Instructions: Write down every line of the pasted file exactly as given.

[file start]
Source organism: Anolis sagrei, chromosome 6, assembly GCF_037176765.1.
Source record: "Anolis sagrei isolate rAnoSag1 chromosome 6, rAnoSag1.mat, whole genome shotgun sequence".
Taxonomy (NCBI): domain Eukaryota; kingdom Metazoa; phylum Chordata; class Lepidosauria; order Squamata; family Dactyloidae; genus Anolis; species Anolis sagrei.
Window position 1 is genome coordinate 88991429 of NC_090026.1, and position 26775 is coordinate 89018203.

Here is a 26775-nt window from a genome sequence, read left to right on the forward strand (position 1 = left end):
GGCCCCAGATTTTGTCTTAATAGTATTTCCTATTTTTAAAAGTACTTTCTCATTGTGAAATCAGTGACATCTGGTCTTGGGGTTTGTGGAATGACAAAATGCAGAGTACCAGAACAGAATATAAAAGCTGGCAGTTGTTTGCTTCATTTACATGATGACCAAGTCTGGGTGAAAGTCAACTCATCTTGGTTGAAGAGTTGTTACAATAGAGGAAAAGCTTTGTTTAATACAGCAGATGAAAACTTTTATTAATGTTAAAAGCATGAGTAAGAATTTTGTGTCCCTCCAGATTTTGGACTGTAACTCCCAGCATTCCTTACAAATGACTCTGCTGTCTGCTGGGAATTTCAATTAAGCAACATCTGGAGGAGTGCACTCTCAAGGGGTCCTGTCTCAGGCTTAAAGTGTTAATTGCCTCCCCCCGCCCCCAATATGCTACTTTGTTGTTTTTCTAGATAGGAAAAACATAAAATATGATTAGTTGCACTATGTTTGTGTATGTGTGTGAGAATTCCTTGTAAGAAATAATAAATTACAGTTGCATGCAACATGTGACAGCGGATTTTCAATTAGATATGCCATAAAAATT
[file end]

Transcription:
Source organism: Anolis sagrei, chromosome 6, assembly GCF_037176765.1.
Source record: "Anolis sagrei isolate rAnoSag1 chromosome 6, rAnoSag1.mat, whole genome shotgun sequence".
Taxonomy (NCBI): domain Eukaryota; kingdom Metazoa; phylum Chordata; class Lepidosauria; order Squamata; family Dactyloidae; genus Anolis; species Anolis sagrei.
Window position 1 is genome coordinate 88991429 of NC_090026.1, and position 26775 is coordinate 89018203.

Here is a 26775-nt window from a genome sequence, read left to right on the forward strand (position 1 = left end):
GGCCCCAGATTTTGTCTTAATAGTATTTCCTATTTTTAAAAGTACTTTCTCATTGTGAAATCAGTGACATCTGGTCTTGGGGTTTGTGGAATGACAAAATGCAGAGTACCAGAACAGAATATAAAAGCTGGCAGTTGTTTGCTTCATTTACATGATGACCAAGTCTGGGTGAAAGTCAACTCATCTTGGTTGAAGAGTTGTTACAATAGAGGAAAAGCTTTGTTTAATACAGCAGATGAAAACTTTTATTAATGTTAAAAGCATGAGTAAGAATTTTGTGTCCCTCCAGATTTTGGACTGTAACTCCCAGCATTCCTTACAAATGACTCTGCTGTCTGCTGGGAATTTCAATTAAGCAACATCTGGAGGAGTGCACTCTCAAGGGGTCCTGTCTCAGGCTTAAAGTGTTAATTGCCTCCCCCCGCCCCCAATATGCTACTTTGTTGTTTTTCTAGATAGGAAAAACATAAAATATGATTAGTTGCACTATGTTTGTGTATGTGTGTGAGAATTCCTTGTAAGAAATAATAAATTACAGTTGCATGCAACATGTGACAGCGGATTTTCAATTAGATATGCCATAAAAATT